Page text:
about what we have and would like to have, cont. (97)

Thu, 13 Apr 89 19:12:29 EDT

Humanist Mailing List, Vol. 2, No. 835. Thursday, 13 Apr 1989.

(1) Date: Wed, 12 Apr 89 20:43:06 CDT (30 lines)
From: Richard Goerwitz <goer@sophist.BITNET>
Subject: nonstandard operating system

(2) Date: Thursday, 13 April 1989 0939-EST (47 lines)
Subject: The Mac's (non?) Standard interface

(1) --------------------------------------------------------------------
Date: Wed, 12 Apr 89 20:43:06 CDT
From: Richard Goerwitz <goer@sophist.BITNET>
Subject: nonstandard operating system

Gads, let's not get into petty wars about whose computer is better.
I need a standard, multitasking programming environment, preferably
one with source code included, and preferably one that is commonly
used in mid-size computer systems. The Mac doesn't have this. MPW
is cute, but it has a pretty grainy implementation of multitasking,
and, I believe, no virtual memory capability. It is also hardly a

HOWEVER, this is not to say that the Mac is a "bad" machine. It
displays foreign fonts quite nicely, or at least better than IBM
type machines. Not that it is alone in this class, though. The
IBYCUS has a very slick overstrike mechanism that makes it good at
displaying non-western fonts with diacritics. The NeXT box, with
display postscript is also pretty nice. Actually, though, I didn't
have much trouble getting unusual fonts into my PC, with a little
hacking. The problem there is that the operating system doesn't
support this kind of funny business.

One final point: We should strive to avoid brand loyalty. It is
pretty hard to avoid feeling devoted to a machine that one has just
labored for several months to understand fully - one that has per-
haps sucked down a good bit of money to get fully configured. But
for the sake of a healthy market, it's better to remain as aloof as

(2) --------------------------------------------------------------53----
Date: Thursday, 13 April 1989 0939-EST
Subject: The Mac's (non?) Standard interface

This follows G. Rockwell's reply to R. Goerwitz's comment on the
Macintosh's "non-standard operating system"... I, too, was puzzled by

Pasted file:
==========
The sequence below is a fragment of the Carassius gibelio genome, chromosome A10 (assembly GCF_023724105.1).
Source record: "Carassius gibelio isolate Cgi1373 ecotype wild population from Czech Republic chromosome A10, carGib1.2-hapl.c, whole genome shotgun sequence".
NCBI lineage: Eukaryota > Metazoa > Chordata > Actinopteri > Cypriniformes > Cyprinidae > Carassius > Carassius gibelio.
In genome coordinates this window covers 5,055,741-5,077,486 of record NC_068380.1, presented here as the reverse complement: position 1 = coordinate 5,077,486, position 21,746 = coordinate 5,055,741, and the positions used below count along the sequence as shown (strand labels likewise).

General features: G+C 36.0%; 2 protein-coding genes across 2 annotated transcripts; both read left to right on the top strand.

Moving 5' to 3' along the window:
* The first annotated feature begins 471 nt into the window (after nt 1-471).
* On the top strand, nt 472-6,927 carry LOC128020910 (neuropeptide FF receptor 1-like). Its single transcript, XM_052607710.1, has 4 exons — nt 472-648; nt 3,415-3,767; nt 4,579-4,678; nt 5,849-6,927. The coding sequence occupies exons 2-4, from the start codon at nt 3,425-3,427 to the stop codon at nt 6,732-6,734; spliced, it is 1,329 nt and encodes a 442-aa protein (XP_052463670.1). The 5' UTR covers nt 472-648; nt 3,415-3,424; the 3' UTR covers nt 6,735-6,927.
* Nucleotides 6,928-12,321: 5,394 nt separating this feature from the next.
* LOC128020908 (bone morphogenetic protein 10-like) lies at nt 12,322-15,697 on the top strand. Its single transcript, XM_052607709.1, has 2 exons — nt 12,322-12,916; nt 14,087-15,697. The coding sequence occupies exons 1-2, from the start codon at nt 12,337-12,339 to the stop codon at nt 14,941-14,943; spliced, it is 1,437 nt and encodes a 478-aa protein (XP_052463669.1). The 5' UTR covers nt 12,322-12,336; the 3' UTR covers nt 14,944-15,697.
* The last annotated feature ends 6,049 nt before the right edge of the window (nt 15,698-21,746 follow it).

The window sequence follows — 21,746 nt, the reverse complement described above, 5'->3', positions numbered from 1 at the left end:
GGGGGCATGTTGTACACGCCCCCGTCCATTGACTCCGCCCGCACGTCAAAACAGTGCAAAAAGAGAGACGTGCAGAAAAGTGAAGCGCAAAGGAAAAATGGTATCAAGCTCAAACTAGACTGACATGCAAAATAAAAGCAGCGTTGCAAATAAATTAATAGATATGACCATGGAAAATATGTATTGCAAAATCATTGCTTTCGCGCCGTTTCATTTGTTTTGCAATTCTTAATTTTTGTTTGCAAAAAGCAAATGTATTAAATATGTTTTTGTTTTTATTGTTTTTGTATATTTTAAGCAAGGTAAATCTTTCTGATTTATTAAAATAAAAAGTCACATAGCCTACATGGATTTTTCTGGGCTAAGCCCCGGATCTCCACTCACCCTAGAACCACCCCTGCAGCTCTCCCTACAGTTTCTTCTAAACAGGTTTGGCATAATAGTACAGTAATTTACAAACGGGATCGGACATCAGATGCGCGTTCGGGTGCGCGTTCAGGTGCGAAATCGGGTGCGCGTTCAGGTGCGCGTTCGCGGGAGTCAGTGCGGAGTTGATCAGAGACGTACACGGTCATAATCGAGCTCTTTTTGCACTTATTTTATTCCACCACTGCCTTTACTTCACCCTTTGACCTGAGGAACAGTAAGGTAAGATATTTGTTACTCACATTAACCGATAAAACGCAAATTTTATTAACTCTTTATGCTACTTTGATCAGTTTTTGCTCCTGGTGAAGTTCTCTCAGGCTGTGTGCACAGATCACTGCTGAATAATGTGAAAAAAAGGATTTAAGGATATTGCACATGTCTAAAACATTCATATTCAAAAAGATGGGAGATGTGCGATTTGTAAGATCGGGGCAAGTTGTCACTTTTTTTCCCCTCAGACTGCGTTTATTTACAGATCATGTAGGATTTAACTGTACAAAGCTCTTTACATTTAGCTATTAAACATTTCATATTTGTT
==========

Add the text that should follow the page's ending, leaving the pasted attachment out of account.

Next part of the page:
Goerwitz's comment, as it seems to me that the other major PC and
workstation operating systems (say, Windows on the PC, OS/2--if it ever
really happens--the interfaces to UNIX recently announced by every major
player in the workstation market, the NeXT) seem to be moving closer to
the look and feel of the Mac (there's a can of worms)... There can be
really no question that the windowing, icon-oriented, point-and-click
interface a la the Mac has become the standard against which other OS
are measured these days (go to a commercial trade show some time, and
listen to how many times a saleperson describing an non-Mac OS will
mention the Mac--"it's as easy to use as the Mac", "training times are
comparable to those on the Mac", "graphic capabilities rival those on
the Mac", etc.) That's not to say that the Mac interface doesn't need
some twiddling--which twiddling it will get, it seems, in the next major
System release, due this fall.

NOW, there are some difficulties in getting Macs to talk to other
PCs, or to mainframes (if, for example, like the nasty Bitnet node I'm
using at Penn only supports file transfer protocols for the PC, and the
support staff just looks blankly at you when you ask about Macintosh
stuff--though this should be considered primarily a local support
problem--?) These problems are not unique to the Mac--you get them when
you try anytime to talk between different computers. Arguably, many of
them are easier to solve with the Mac, which comes out of the box with
hardware and software provisions for networking and file
translation--the latter of which promises to be included in the next
operating system as a basic function. "Connectivity" is a buzzword these
days, and there is no shortage of solutions to communications and file
translation matters.

Since R. Goerwitz didn't say exactly what he was planning to do with his
workstations, I can't speak to restrictions that have more to do with a
lack of software for a specific task than with operating system

A postscript: I'd like to hear comments from other HUMANIST users re.
Macs in humanities computing--hardware configurations, software,
advantages, disadvantages, etc. I'm in the process of preparing a
survey on these matters that I will post to HUMANIST in the next few

T. Harpold. Bitnet: tharpold@penndrls